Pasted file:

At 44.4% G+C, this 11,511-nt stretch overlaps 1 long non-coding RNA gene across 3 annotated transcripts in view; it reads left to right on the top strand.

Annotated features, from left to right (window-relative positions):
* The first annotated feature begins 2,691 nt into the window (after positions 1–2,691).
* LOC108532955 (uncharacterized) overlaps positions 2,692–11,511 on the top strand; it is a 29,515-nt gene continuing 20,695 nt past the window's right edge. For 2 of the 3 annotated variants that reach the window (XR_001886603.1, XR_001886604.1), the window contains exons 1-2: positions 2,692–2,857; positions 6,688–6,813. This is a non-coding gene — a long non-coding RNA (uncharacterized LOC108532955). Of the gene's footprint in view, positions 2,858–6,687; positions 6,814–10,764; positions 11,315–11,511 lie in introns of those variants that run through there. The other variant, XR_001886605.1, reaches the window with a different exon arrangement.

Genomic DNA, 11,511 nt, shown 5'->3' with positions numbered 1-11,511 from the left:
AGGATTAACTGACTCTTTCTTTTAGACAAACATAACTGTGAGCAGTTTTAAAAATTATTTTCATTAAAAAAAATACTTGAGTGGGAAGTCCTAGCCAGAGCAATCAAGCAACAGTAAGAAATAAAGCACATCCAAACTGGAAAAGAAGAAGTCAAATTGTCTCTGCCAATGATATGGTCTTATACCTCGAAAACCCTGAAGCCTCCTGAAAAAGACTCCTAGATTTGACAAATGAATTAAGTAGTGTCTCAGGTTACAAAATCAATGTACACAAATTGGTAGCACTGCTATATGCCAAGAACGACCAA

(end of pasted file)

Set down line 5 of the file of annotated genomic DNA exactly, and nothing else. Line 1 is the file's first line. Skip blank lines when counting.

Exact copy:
Genomic DNA, 11,511 nt, shown 5'->3' with positions numbered 1-11,511 from the left: